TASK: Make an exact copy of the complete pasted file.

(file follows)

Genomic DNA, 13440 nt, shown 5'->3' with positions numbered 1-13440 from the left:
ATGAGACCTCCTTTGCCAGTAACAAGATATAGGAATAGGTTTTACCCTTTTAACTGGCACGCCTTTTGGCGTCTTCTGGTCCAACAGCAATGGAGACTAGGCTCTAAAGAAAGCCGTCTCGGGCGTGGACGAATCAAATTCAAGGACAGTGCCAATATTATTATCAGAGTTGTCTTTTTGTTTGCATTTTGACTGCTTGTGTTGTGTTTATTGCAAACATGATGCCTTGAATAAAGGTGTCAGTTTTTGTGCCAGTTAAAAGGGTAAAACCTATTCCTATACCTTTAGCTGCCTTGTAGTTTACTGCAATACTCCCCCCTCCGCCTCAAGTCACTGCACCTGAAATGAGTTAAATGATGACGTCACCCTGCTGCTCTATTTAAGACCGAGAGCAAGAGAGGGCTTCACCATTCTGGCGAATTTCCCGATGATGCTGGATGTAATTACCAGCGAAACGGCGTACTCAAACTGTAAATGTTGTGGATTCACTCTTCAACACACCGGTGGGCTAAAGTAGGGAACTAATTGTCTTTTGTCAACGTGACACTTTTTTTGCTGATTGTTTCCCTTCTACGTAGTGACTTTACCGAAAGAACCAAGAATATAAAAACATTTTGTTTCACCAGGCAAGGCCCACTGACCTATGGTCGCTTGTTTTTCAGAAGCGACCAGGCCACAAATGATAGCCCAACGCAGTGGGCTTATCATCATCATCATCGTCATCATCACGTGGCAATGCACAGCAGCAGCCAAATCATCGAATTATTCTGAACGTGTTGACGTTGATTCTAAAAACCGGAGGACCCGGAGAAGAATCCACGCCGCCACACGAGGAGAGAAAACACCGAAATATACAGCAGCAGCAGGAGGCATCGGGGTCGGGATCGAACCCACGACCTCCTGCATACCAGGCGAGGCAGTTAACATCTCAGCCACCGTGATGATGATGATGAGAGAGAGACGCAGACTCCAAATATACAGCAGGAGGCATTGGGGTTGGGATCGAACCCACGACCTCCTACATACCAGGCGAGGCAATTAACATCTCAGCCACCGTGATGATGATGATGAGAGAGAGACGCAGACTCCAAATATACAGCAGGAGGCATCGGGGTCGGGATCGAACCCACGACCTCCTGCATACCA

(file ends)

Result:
Genomic DNA, 13440 nt, shown 5'->3' with positions numbered 1-13440 from the left:
ATGAGACCTCCTTTGCCAGTAACAAGATATAGGAATAGGTTTTACCCTTTTAACTGGCACGCCTTTTGGCGTCTTCTGGTCCAACAGCAATGGAGACTAGGCTCTAAAGAAAGCCGTCTCGGGCGTGGACGAATCAAATTCAAGGACAGTGCCAATATTATTATCAGAGTTGTCTTTTTGTTTGCATTTTGACTGCTTGTGTTGTGTTTATTGCAAACATGATGCCTTGAATAAAGGTGTCAGTTTTTGTGCCAGTTAAAAGGGTAAAACCTATTCCTATACCTTTAGCTGCCTTGTAGTTTACTGCAATACTCCCCCCTCCGCCTCAAGTCACTGCACCTGAAATGAGTTAAATGATGACGTCACCCTGCTGCTCTATTTAAGACCGAGAGCAAGAGAGGGCTTCACCATTCTGGCGAATTTCCCGATGATGCTGGATGTAATTACCAGCGAAACGGCGTACTCAAACTGTAAATGTTGTGGATTCACTCTTCAACACACCGGTGGGCTAAAGTAGGGAACTAATTGTCTTTTGTCAACGTGACACTTTTTTTGCTGATTGTTTCCCTTCTACGTAGTGACTTTACCGAAAGAACCAAGAATATAAAAACATTTTGTTTCACCAGGCAAGGCCCACTGACCTATGGTCGCTTGTTTTTCAGAAGCGACCAGGCCACAAATGATAGCCCAACGCAGTGGGCTTATCATCATCATCATCGTCATCATCACGTGGCAATGCACAGCAGCAGCCAAATCATCGAATTATTCTGAACGTGTTGACGTTGATTCTAAAAACCGGAGGACCCGGAGAAGAATCCACGCCGCCACACGAGGAGAGAAAACACCGAAATATACAGCAGCAGCAGGAGGCATCGGGGTCGGGATCGAACCCACGACCTCCTGCATACCAGGCGAGGCAGTTAACATCTCAGCCACCGTGATGATGATGATGAGAGAGAGACGCAGACTCCAAATATACAGCAGGAGGCATTGGGGTTGGGATCGAACCCACGACCTCCTACATACCAGGCGAGGCAATTAACATCTCAGCCACCGTGATGATGATGATGAGAGAGAGACGCAGACTCCAAATATACAGCAGGAGGCATCGGGGTCGGGATCGAACCCACGACCTCCTGCATACCA